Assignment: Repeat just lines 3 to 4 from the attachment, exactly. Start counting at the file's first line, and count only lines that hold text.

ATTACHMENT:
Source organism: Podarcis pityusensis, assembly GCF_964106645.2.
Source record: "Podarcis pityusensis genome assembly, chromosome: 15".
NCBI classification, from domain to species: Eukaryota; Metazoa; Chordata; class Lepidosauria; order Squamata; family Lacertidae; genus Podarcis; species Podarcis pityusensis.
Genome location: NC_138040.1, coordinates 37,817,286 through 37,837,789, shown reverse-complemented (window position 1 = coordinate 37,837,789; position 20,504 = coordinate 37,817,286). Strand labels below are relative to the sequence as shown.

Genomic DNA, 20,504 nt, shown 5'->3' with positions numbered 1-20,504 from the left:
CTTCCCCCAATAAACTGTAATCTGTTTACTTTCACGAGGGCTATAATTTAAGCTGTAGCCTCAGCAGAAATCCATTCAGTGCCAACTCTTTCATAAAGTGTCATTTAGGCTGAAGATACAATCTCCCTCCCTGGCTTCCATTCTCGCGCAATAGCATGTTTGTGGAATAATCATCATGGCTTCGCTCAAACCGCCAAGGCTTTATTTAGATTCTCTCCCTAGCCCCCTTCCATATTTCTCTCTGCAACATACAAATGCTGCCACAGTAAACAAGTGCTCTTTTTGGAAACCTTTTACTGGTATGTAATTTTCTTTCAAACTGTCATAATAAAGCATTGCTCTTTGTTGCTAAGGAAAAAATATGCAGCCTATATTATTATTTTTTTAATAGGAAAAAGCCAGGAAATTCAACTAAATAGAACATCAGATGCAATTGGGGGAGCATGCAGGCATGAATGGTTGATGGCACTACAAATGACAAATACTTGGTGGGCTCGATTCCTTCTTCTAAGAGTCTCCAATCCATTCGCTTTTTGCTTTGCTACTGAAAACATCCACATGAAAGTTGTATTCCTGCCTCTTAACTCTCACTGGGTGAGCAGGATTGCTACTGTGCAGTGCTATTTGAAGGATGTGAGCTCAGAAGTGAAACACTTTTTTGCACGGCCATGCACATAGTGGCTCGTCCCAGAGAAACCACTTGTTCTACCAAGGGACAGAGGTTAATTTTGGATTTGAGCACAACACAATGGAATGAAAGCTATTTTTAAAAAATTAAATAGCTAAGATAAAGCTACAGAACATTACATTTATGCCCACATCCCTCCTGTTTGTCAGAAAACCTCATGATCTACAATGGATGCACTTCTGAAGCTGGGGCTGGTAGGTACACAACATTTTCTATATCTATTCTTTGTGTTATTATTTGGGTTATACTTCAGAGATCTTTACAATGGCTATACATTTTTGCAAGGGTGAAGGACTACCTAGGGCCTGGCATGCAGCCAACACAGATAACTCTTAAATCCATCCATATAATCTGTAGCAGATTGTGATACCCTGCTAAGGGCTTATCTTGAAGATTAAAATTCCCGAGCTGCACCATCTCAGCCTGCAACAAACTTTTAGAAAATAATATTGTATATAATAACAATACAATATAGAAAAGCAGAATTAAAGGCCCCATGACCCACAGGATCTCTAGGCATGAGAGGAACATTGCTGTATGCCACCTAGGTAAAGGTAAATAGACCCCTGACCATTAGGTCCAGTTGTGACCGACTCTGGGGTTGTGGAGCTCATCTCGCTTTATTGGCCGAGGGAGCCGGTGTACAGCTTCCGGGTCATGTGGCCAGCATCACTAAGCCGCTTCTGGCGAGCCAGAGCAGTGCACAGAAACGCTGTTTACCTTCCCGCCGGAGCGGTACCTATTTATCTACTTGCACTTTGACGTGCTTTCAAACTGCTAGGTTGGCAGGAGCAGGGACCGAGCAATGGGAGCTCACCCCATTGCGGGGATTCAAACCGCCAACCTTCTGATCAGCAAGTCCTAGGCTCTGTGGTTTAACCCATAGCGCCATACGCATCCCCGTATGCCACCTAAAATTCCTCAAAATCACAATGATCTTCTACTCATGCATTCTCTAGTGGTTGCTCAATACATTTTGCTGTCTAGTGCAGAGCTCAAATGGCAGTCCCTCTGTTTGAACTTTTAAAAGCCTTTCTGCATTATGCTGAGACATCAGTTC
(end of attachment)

NCBI classification, from domain to species: Eukaryota; Metazoa; Chordata; class Lepidosauria; order Squamata; family Lacertidae; genus Podarcis; species Podarcis pityusensis.
Genome location: NC_138040.1, coordinates 37,817,286 through 37,837,789, shown reverse-complemented (window position 1 = coordinate 37,837,789; position 20,504 = coordinate 37,817,286). Strand labels below are relative to the sequence as shown.